As Irish readers of this blog will perhaps know, over the past 24 hours or so there has been a lot of comment on the internet, particularly on Twitter, about the performance of the Labour Party’s spokesperson on Finance, Joan Burton, on a late night television programme. The programme was maybe 10 minutes into its allotted time when tweets began to appear suggesting that she was not handling herself well, was being too aggressive, was showing hostility towards a fellow panelist, was shrill, wasn’t listening, and so forth. I was working on something else at the time and wasn’t watching the programme, but as the initial trickle of tweets began to turn into a flood I became transfixed by it. Here, apparently, a well known member of the Irish parliament had spun out of control and was in meltdown. By the end of the programme, on the basis of the tweets, it appeared her career was over.

The next morning I decided to watch a recording of the programme on the TV station’s website. As far as I could see, Ms Burton was indeed highly assertive, she did focus strongly on the particular panelist mentioned, and she rather doggedly pursued a few issues, perhaps beyond the point where it made sense to do so. But the impression given by the tweets that she had become hysterical and had lost it seemed to me to be very wide of the mark. Furthermore, she didn’t show any greater aggression than had been shown a couple of weeks earlier by party colleague Pat Rabitte on another TV programme, and he had on the whole been praised for this approach.

I cannot help wondering about all this. In the course of this week’s programme Ms Burton had herself at one point voiced the suspicion that an assertive woman is still not always respected in politics. She may be right. In fact, the atmosphere of our parliamentary proceedings, both in Ireland and in Britain, has still not shaken off the male-only atmosphere of the Victorian era. Proceedings are quite unruly and often seem childish and puerile to the casual spectator, with insults and taunts thrown across the floor as a matter of routine. Working hours are bizarre and, for practical purposes, make it impossible for a member to exercise family responsibilities. Some reforms have been attempted, but not enough. Women still leave politics because they cannot adapt their lives to the male bachelor traditions.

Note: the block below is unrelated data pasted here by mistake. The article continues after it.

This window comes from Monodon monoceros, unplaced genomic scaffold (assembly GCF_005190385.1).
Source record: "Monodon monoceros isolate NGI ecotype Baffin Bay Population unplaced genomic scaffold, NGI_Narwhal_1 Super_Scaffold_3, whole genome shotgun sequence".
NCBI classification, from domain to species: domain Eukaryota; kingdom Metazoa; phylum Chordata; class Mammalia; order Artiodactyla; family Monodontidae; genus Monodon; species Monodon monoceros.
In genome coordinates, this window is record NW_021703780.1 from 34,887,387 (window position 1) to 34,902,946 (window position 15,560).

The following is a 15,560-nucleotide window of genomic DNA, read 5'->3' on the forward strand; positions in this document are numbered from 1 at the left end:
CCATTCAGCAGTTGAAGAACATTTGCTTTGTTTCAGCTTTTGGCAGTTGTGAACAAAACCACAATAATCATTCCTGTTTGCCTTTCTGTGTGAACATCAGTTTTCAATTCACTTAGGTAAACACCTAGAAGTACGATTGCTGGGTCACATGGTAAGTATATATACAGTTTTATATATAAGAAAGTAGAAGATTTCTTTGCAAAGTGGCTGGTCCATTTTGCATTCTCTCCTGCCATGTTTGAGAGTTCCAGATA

Experience in other countries should enlighten us a little. Finland, with a century old tradition of female parliamentarians, seems to have got it about right. Even in the United States Sarah Palin’s ‘Mama Grizzlies’ can enter Congress without much bother (though for other reasons one might wonder about them). It is time to stop instinctively thinking of women politicians as intruders in a man’s world. It is time to show that we are not all like Sky television football reporters.